We start out with the standard bio / background Jeff Belanger and how he got interested in ghosts. From there, we tackle the issue of labels and we find out how Jeff would describe his work.
We go over the nine theories, as outlined in "The Ghost Files", as to what ghosts are and Jeff adds a tenth that he didn't include in the book. This leads to a discussion on businesses that try to take advantage of their ghostly reputations to further business. Jeff talks about some businesses where hauntings can hurt business. We discuss how Jeff deals with desensitization to ghost stories, since he's heard a countless number of them at this point in his career. This leads to an interesting discussion on how orbs started in Ufology but ended up a part of ghost lore.
Next we talk about Jewish exorcisms, which are detailed in "The Ghost Files." Jeff explains what a "dibbuk" is and how is can be both good and evil. He also shares some great stories about Jewish exorcisms. This leads to a discussion on his discontent with contemporary "ghost hunters" who mix religions into their investigation.
We cover the rhetorical question of why ghosts don't seem to be around major events (like the Super Bowl or Oscars), since they can conceivably travel anywhere, and if Jeff has heard any stories of such events have had ghost sightings.
Jeff tells us about some of his freakiest adventures, including his trip to the catacombs in Paris, France. He includes a funny story, not featured in the book, about the "shoplifting" problem at the catacombs. Jeff then tells us about another freaky situation that happened to him while investigating the Lizzy Borden house. This leads to some more discussion on the Lizzy Borden House and some of the strange events that have been reported to take place there. After that, Jeff tells us about some of his travels to investigate haunted locations, including the Tower of London in the UK and the Whaley House in San Diego, California.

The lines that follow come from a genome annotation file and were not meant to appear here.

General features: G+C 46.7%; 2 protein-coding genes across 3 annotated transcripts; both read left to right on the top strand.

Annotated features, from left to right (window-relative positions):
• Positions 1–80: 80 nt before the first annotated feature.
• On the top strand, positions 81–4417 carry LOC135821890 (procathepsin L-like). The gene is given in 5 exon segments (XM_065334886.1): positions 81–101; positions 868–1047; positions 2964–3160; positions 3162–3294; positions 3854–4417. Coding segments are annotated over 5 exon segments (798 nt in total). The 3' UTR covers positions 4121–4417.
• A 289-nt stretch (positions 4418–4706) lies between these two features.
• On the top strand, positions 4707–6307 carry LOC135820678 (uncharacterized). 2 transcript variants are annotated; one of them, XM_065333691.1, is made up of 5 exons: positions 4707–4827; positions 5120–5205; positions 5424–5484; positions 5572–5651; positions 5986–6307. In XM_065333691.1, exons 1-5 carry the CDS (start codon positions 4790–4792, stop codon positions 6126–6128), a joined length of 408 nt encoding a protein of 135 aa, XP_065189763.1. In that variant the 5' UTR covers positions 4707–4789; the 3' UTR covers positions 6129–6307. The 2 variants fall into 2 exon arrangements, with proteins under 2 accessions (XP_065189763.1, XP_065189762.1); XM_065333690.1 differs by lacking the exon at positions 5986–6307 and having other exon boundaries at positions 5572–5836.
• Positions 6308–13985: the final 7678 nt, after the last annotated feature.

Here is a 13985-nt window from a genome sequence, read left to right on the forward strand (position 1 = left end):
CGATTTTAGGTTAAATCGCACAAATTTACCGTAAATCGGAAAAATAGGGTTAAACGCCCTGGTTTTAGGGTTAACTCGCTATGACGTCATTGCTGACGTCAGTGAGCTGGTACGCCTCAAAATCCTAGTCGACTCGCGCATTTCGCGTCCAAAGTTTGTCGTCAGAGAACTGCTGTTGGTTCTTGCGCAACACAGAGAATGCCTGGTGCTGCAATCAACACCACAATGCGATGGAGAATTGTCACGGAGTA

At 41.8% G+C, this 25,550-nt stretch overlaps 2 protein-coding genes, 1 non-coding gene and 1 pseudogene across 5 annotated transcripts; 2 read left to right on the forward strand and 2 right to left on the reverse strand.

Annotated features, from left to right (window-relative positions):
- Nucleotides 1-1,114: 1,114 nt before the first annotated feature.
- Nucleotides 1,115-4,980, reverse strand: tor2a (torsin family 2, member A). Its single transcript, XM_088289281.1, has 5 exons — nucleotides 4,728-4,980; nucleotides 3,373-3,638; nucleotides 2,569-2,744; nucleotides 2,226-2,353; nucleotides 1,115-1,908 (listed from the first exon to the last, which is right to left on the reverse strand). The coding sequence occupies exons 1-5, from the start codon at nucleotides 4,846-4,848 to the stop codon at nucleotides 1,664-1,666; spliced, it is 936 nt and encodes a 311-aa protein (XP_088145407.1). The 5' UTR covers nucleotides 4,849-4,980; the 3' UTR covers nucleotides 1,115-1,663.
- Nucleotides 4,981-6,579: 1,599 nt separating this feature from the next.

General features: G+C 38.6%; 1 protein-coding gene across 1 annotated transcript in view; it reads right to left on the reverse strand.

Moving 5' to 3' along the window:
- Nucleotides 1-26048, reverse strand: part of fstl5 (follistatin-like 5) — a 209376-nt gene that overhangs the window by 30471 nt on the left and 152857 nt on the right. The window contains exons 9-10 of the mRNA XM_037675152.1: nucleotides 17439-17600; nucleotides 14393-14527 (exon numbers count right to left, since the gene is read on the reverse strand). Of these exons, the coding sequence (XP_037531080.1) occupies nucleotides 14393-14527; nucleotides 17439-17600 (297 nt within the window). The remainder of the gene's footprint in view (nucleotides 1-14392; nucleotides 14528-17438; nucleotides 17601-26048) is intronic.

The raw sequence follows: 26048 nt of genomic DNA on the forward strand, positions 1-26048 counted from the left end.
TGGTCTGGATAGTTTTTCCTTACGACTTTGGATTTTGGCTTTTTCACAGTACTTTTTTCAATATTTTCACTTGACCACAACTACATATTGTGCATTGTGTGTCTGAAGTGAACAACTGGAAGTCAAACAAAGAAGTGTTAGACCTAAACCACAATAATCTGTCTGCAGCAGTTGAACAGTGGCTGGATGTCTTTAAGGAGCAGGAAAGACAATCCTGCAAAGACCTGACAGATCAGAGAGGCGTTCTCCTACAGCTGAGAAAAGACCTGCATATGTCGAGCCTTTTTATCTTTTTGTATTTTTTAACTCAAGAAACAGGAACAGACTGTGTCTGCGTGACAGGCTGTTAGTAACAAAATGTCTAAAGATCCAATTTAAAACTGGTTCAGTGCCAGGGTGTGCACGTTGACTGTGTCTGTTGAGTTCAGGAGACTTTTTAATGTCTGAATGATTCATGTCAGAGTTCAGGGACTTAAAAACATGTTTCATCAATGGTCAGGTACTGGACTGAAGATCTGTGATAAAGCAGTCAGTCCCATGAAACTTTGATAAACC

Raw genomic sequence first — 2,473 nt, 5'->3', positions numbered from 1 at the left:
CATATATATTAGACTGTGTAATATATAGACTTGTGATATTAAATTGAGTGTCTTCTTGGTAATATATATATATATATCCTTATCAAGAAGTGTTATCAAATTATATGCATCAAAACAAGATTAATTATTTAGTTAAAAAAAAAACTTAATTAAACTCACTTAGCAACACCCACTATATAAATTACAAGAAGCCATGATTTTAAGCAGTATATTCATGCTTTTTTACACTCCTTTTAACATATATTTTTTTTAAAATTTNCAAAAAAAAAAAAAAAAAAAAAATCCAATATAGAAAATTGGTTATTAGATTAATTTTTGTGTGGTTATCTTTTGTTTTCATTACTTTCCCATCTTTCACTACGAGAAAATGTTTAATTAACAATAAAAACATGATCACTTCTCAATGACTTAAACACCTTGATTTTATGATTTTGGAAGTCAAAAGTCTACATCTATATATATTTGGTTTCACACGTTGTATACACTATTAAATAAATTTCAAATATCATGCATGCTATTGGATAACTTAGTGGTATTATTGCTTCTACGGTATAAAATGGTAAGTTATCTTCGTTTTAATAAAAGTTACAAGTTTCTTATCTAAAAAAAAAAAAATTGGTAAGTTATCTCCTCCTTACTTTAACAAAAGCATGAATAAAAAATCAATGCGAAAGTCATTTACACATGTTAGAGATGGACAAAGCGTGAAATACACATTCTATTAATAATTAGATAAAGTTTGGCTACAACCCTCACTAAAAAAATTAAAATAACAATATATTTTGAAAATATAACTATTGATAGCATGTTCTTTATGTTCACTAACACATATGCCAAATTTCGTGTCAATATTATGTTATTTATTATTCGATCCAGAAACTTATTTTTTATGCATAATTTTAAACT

Being that Jeff is a major player in the ghost community, he surely runs into a lot of skeptics. He tells us how he deals with them. We also discuss the nature of ghost hunting, in that like a lot of esoteric genres, the studying has gone on for generations with no discernable answer in sight and how Jeff combats that idea that the answer may never come in his lifetime. The presence of a parrot in the background leads to binnall throwing down a challenge to ghost hunter groups: use a parrot.
Wrapping up the discussion on the book, the conversation turns towards the collaborative nature of "The Ghost Files" and why Jeff decided to include his readers' stories in his book. We also find out where folks can get their hands on a copy of the book.
We then cover a big picture topic from the genre: the explosion in popularity of ghost hunting. We start by getting Jeff's point of view on the sudden rise in popularity of ghost hunting. He talks about the unique interpersonal politics of paranormal groups and why the ghost hunting boom is a good thing. We also talk about the downside to the sudden popularity of ghost hunting. We discuss the lack of oversight for all esoteric fields. We also speculate on where the popularity trend of ghost hunting is going. Jeff raises a fascinating social observation about eras in popularity for ghost hunting.